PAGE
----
In its desire to have an open and transparent process, the government's objective is to have as many bilingual judges as possible in Canada. I understand from your comments that, because judges in Quebec are bilingual, they are able to read and understand all the judgments written in English, but the opposite is clearly not the case, given that most of the jurisprudence in Quebec is in French only, and the English-speaking judges elsewhere in Canada cannot understand it.
In an ideal world, all judges in superior courts, and in the Supreme Court of Canada, would be bilingual and everyone would be able to understand documents in both languages. According to what you are saying, the reality is that it will be a very long time before that happens.
You have grasped what I said exactly.
If I may, I will add a comment.
Not only do the judgments go unread by our colleagues in other provinces because of the language barrier, but the doctrine is not influenced either. You know that university professors teach what they understand, at least, we hope that they do. Quebec's production of jurisprudence has become a little marginalized. The first point in my remarks was that it does not influence Canadian jurisprudence; but it also does not affect the doctrine. The wheel keeps on turning: jurisprudence enriches doctrine and doctrine enriches jurisprudence.
The language barrier could be removed if the judgments were translated. I am not talking about translating the several hundred thousand judgments that might be rendered in the course of a year. An editorial committee would have to be able to determine which judgments are important in matters of federal law. We need to be able to translate more important judgments. What is being done now is minimal.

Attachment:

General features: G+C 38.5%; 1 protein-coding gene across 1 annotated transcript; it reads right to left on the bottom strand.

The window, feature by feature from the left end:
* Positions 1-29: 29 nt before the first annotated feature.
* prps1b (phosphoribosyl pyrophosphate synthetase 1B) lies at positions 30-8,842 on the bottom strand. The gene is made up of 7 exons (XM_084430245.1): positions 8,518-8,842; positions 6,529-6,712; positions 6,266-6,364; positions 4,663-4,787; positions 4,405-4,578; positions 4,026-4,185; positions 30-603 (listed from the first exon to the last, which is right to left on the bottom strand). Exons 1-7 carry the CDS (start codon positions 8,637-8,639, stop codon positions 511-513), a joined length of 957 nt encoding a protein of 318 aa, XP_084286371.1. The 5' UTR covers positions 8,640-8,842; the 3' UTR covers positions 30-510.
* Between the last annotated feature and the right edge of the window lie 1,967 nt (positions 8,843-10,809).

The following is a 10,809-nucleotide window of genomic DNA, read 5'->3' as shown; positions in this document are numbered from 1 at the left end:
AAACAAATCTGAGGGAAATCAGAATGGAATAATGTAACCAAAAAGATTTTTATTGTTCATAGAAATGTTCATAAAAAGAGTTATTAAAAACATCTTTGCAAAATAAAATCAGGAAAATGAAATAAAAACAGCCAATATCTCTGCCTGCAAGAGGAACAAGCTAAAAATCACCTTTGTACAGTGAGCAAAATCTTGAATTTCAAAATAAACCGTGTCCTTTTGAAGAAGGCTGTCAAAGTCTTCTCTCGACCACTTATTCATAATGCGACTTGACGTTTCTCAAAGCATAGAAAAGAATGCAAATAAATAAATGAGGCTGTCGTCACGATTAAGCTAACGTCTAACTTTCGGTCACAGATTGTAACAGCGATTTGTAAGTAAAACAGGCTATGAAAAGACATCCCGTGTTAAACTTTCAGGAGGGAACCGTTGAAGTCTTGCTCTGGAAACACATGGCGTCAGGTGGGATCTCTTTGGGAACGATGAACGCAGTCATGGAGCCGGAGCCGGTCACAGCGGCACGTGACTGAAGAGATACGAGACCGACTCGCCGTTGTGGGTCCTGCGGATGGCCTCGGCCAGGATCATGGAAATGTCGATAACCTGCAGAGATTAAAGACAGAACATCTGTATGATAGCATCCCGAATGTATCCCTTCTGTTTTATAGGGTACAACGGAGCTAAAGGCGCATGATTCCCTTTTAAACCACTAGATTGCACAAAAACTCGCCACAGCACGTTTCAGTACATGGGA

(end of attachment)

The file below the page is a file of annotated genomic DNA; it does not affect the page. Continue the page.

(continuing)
At the Supreme Court, clearly, the judgments are translated as a matter of course. The Federal Court proceeds in the same way. In Quebec, if we had an editorial committee, it would be able to identify any recent judgments that are seen to be important for the rest of Canada. It might be a matter of aboriginal law, for example, where there are a lot of challenges. That is an emerging field of law.
We render good decisions in Quebec, at least in my view. Unfortunately, those decisions have no influence on the rest of Canadian jurisprudence. The other way around, we are being influenced more and more by Canadian jurisprudence. Something in that situation is not working, if the intent was to have a bijural system.
Good afternoon, Chief Justice Fournier and Mr. Grondin.
Before I became a member of Parliament, I practised as a lawyer in Acadia. As you know, New Brunswick is an officially bilingual province. You said earlier that there are two opaque walls to the east and the west of Quebec that prevent your neighbours from reading what you write. Curiously, in my case, the situation is quite the opposite. When I began to practice law in French, Quicklaw had only just appeared, the Internet was not yet up to the task, and we were not able to get data. So, to be able to read decisions in French, I went and read those from Quebec, including the ones on criminal law and bankruptcy law.
I am very familiar with the situation. It is true that English Canada does not know the legal legacy and evolution of Quebec society, even though it is a part of Canada. That is a major shortcoming. Things really have to be put right. So I would like to ask you a practical question.